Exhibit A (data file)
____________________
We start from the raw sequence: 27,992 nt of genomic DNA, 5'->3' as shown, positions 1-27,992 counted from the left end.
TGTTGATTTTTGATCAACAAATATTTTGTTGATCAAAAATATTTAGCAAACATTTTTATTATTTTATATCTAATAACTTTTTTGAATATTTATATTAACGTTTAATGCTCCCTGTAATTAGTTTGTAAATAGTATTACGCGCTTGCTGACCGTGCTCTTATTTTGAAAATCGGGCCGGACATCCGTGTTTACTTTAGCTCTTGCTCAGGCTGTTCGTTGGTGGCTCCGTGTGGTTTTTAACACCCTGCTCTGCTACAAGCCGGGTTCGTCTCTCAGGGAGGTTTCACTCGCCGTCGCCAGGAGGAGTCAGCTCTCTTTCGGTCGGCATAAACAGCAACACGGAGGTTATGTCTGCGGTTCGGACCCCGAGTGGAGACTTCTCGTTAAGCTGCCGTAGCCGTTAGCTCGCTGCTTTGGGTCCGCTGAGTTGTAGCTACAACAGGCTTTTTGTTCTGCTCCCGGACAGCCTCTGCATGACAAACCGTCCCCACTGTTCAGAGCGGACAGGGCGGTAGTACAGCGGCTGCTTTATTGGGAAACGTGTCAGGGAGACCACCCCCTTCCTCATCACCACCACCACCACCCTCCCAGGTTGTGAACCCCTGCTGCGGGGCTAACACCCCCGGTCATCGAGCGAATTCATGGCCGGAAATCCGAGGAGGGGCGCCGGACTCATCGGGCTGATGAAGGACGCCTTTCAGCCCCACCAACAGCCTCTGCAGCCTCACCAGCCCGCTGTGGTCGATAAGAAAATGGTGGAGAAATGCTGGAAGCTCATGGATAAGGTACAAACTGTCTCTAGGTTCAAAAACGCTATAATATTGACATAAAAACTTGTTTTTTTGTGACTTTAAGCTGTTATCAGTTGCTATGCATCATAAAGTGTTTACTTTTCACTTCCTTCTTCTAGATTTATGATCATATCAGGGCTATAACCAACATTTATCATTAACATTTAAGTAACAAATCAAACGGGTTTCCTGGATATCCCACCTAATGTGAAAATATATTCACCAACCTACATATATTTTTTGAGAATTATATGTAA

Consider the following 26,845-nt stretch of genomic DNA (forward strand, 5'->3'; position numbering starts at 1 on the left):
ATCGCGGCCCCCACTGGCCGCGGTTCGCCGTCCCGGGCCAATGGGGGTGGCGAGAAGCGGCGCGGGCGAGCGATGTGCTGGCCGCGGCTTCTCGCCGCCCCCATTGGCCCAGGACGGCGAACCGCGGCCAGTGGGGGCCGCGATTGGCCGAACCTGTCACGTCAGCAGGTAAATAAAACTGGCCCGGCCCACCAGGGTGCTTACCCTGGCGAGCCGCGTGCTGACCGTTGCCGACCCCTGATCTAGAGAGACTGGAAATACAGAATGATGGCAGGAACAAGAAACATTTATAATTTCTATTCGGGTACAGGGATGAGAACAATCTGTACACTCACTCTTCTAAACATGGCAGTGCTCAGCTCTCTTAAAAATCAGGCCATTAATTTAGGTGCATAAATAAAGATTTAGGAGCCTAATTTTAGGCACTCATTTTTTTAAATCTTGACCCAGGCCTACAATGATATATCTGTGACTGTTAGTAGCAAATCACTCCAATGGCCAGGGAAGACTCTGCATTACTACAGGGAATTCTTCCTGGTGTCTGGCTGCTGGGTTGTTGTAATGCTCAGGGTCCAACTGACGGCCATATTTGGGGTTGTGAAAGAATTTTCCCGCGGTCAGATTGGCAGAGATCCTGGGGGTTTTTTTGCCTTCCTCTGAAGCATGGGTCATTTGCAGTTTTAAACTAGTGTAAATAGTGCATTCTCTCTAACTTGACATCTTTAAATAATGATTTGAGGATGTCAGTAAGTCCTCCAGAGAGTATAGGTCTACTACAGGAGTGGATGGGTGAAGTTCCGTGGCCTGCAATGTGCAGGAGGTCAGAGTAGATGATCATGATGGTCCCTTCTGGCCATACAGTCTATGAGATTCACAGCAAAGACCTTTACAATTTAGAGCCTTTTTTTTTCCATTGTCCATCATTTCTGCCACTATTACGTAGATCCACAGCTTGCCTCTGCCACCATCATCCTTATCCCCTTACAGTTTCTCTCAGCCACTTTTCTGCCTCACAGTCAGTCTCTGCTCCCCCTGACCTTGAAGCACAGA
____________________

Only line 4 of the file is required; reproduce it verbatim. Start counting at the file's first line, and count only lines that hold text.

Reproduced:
ATCGCGGCCCCCACTGGCCGCGGTTCGCCGTCCCGGGCCAATGGGGGTGGCGAGAAGCGGCGCGGGCGAGCGATGTGCTGGCCGCGGCTTCTCGCCGCCCCCATTGGCCCAGGACGGCGAACCGCGGCCAGTGGGGGCCGCGATTGGCCGAACCTGTCACGTCAGCAGGTAAATAAAACTGGCCCGGCCCACCAGGGTGCTTACCCTGGCGAGCCGCGTGCTGACCGTTGCCGACCCCTGATCTAGAGAGACTGGAAATACAGAATGATGGCAGGAACAAGAAACATTTATAATTTCTATTCGGGTACAGGGATGAGAACAATCTGTACACTCACTCTTCTAAACATGGCAGTGCTCAGCTCTCTTAAAAATCAGGCCATTAATTTAGGTGCATAAATAAAGATTTAGGAGCCTAATTTTAGGCACTCATTTTTTTAAATCTTGACCCAGGCCTACAATGATATATCTGTGACTGTTAGTAGCAAATCACTCCAATGGCCAGGGAAGACTCTGCATTACTACAGGGAATTCTTCCTGGTGTCTGGCTGCTGGGTTGTTGTAATGCTCAGGGTCCAACTGACGGCCATATTTGGGGTTGTGAAAGAATTTTCCCGCGGTCAGATTGGCAGAGATCCTGGGGGTTTTTTTGCCTTCCTCTGAAGCATGGGTCATTTGCAGTTTTAAACTAGTGTAAATAGTGCATTCTCTCTAACTTGACATCTTTAAATAATGATTTGAGGATGTCAGTAAGTCCTCCAGAGAGTATAGGTCTACTACAGGAGTGGATGGGTGAAGTTCCGTGGCCTGCAATGTGCAGGAGGTCAGAGTAGATGATCATGATGGTCCCTTCTGGCCATACAGTCTATGAGATTCACAGCAAAGACCTTTACAATTTAGAGCCTTTTTTTTTCCATTGTCCATCATTTCTGCCACTATTACGTAGATCCACAGCTTGCCTCTGCCACCATCATCCTTATCCCCTTACAGTTTCTCTCAGCCACTTTTCTGCCTCACAGTCAGTCTCTGCTCCCCCTGACCTTGAAGCACAGA